IRF5 promotes influenza-induced inflammatory responses in human iPSC-derived myeloid cells and murine models.
Forbester, Jessica L
Coomber, Eve L
Humphreys, Ian R
Journal of Virology
American Society for Microbiology
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Forbester, J. L., Clement, M., Wellington, D., Yeung, A., Dimonte, S., Marsden, M., Chapman, L., et al. (2020). IRF5 promotes influenza-induced inflammatory responses in human iPSC-derived myeloid cells and murine models.. Journal of Virology https://doi.org/10.1128/JVI.00121-20
Recognition of Influenza A virus (IAV) by the innate immune system triggers pathways that restrict viral replication, activates innate immune cells, and regulates adaptive immunity. However, excessive innate immune activation can exaggerate disease. The pathways promoting excessive activation are incompletely understood, with limited experimental models to investigate mechanisms driving influenza-induced inflammation in humans. Interferon regulatory factor (IRF5) is a transcription factor that plays important roles in induction of cytokines after viral sensing. In an in vivo model of IAV infection, IRF5 deficiency reduced IAV-driven immune pathology and associated inflammatory cytokine production, specifically reducing cytokine-producing myeloid cell populations in Irf5-/- mice, but not impacting type 1 IFN production or virus replication. Using cytometry by time-of-flight (CyTOF), we identified that human lung IRF5 expression was highest in cells of the myeloid lineage. To investigate the role of IRF5 in mediating human inflammatory responses by myeloid cells to IAV, we employed human induced pluripotent stem cells (hIPSCs) with biallelic mutations in IRF5, demonstrating for the first time iPS-derived dendritic cells (iPS-DCs) with biallelic mutations can be used to investigate regulation of human virus-induced immune responses. Using this technology, we reveal that IRF5 deficiency in human DCs, or macrophages, corresponded with reduced virus-induced inflammatory cytokine production, with IRF5 acting downstream of TLR7 and, possibly, RIG-I after viral sensing. Thus, IRF5 acts as a regulator of myeloid cell inflammatory cytokine production during IAV infection in mice and humans, and drives immune-mediated viral pathogenesis independently of type 1 IFN and virus replication.ImportanceThe inflammatory response to Influenza A virus (IAV) participates in infection control but contributes to disease severity. After viral detection intracellular pathways are activated, initiating cytokine production, but these pathways are incompletely understood. We show that interferon regulatory factor 5 (IRF5) mediates IAV-induced inflammation and, in mice, drives pathology. This was independent of antiviral type 1 IFN and virus replication, implying that IRF5 could be specifically targeted to treat influenza-induced inflammation. We show for the first time that human iPSC technology can be exploited in genetic studies of virus-induced immune responses. Using this technology, we deleted IRF5 in human myeloid cells. These IRF5-deficient cells exhibited impaired influenza-induced cytokine production and revealed that IRF5 acts downstream of Toll-like receptor 7 and possibly retinoic acid-inducible gene-I. Our data demonstrate the importance of IRF5 in influenza-induced inflammation, suggesting genetic variation in the IRF5 gene may influence host susceptibility to viral diseases.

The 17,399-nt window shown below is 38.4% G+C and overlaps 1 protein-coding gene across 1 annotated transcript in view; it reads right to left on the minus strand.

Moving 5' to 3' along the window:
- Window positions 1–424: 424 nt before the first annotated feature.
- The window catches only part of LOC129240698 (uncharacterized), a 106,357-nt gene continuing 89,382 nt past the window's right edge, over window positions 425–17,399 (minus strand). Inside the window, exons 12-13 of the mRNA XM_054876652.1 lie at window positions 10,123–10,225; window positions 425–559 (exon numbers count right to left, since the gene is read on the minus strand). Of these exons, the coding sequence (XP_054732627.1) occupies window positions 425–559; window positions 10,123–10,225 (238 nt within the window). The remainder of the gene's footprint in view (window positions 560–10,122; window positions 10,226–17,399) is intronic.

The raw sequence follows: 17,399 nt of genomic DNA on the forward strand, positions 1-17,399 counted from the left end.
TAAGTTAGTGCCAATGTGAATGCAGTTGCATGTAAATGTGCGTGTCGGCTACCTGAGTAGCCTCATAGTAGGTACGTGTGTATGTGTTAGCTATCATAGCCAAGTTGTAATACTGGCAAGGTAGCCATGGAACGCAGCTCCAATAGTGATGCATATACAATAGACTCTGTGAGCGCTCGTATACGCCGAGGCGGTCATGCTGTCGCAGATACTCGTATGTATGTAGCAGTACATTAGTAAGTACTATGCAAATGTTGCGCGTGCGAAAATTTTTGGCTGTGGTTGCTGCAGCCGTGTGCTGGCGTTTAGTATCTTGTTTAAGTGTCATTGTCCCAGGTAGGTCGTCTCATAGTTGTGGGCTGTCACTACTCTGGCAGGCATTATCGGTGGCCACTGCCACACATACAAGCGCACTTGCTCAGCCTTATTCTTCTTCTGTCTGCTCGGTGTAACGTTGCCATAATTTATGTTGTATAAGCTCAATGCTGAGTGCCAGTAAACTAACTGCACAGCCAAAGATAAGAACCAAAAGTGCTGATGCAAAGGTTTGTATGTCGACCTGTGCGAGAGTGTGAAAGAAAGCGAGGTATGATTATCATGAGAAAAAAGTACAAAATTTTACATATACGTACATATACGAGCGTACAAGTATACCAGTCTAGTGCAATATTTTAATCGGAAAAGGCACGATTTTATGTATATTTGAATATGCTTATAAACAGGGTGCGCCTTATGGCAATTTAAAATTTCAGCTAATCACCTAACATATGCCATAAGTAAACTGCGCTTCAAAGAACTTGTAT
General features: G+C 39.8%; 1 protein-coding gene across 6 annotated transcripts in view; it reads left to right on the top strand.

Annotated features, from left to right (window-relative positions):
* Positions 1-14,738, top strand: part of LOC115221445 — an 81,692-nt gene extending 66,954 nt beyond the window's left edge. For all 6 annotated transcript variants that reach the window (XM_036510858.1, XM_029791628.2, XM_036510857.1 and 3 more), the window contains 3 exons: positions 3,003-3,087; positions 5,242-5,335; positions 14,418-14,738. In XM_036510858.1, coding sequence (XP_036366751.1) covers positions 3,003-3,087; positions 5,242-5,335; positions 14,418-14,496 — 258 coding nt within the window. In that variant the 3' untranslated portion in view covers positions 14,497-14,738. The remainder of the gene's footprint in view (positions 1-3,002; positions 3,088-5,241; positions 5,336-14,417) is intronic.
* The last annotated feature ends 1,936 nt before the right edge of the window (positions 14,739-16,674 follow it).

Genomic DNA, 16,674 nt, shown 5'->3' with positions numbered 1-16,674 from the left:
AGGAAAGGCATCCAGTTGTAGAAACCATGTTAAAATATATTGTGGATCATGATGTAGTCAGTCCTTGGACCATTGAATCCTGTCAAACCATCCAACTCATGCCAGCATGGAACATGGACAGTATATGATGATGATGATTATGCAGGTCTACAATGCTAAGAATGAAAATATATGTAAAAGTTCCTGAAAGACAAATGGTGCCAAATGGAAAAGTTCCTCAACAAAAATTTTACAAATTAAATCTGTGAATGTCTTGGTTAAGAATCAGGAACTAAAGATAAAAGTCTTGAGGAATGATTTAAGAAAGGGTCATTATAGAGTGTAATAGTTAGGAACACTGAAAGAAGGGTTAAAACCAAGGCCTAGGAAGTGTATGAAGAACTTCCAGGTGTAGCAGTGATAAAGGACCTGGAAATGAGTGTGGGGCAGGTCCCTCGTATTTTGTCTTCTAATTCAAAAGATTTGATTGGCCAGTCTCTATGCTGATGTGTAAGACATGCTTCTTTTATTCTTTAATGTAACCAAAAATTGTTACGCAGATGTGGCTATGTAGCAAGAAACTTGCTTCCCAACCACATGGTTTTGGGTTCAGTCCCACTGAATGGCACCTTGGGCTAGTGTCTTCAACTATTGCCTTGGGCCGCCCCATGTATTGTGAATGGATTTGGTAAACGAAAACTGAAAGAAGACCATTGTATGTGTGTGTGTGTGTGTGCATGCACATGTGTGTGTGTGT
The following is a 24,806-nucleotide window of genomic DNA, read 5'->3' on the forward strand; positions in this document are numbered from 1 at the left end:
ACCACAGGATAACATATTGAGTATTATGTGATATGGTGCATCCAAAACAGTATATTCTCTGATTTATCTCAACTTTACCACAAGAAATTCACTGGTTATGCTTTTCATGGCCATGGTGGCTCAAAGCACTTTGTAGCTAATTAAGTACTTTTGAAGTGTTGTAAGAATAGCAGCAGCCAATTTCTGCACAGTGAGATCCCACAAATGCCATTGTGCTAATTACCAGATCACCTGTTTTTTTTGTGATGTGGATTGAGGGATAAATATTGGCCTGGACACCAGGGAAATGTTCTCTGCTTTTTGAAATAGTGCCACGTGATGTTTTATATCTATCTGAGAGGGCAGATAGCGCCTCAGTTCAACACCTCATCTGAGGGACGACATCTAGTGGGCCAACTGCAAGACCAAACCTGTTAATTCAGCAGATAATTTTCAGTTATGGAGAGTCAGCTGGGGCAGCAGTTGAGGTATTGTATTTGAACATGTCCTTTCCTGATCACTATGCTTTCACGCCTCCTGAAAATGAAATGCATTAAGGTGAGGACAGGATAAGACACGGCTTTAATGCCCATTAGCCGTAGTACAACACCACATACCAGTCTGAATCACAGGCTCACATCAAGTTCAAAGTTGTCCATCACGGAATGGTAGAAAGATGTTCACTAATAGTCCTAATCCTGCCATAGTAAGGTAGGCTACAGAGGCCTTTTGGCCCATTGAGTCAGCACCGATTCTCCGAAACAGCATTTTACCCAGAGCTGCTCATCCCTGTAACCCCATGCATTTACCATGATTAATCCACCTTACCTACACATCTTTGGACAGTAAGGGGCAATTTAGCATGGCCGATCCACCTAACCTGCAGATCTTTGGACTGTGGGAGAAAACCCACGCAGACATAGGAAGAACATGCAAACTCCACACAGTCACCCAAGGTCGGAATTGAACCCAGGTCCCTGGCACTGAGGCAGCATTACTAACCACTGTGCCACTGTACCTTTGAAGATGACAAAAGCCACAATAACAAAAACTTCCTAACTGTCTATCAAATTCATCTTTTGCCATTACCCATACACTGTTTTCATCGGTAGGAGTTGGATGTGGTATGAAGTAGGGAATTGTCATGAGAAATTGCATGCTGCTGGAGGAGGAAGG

This work was supported by The Wellcome Trust. This work was funded by a Wellcome 641 Trust Senior Research Fellowship to Ian Humphreys (207503/Z/17/Z); Medical Research 642 Council, United Kingdom (MR/L018942/1 and MRC Human Immunology Unit Core); 643 Chinese Academy of Medical Sciences (CAMS) Innovation Fund for Medical Sciences 644 (CIFMS), China (grant number: 2018-I2M-2-002). The Wellcome Trust Sanger Institute was 645 the source of the Kolf2 human induced pluripotent cell line which was generated under the 646 Human Induced Pluripotent Stem Cell Initiative funded by a grant from the Wellcome Trust Downloaded from http://jvi.asm.org/ on March 2, 2020 at CAMBRIDGE UNIV27 and Medical Research Council, supported 647 by the Wellcome Trust (WT098051) and the 648 NIHR/Wellcome Trust Clinical Research Facility, and Life Science Technologies 649 Corporation provided Cytotune for reprogramming. We thank the Wellcome Trust Sanger Institute Gene editing pipeline for generation of IRF5-/- 650 iPSCs and the Mass spectrometry 651 Facility at the Weatherall Institute of Molecular Medicine for help with CyTOF experiments.
External DOI: https://doi.org/10.1128/JVI.00121-20
This record's URL: https://www.repository.cam.ac.uk/handle/1810/303035
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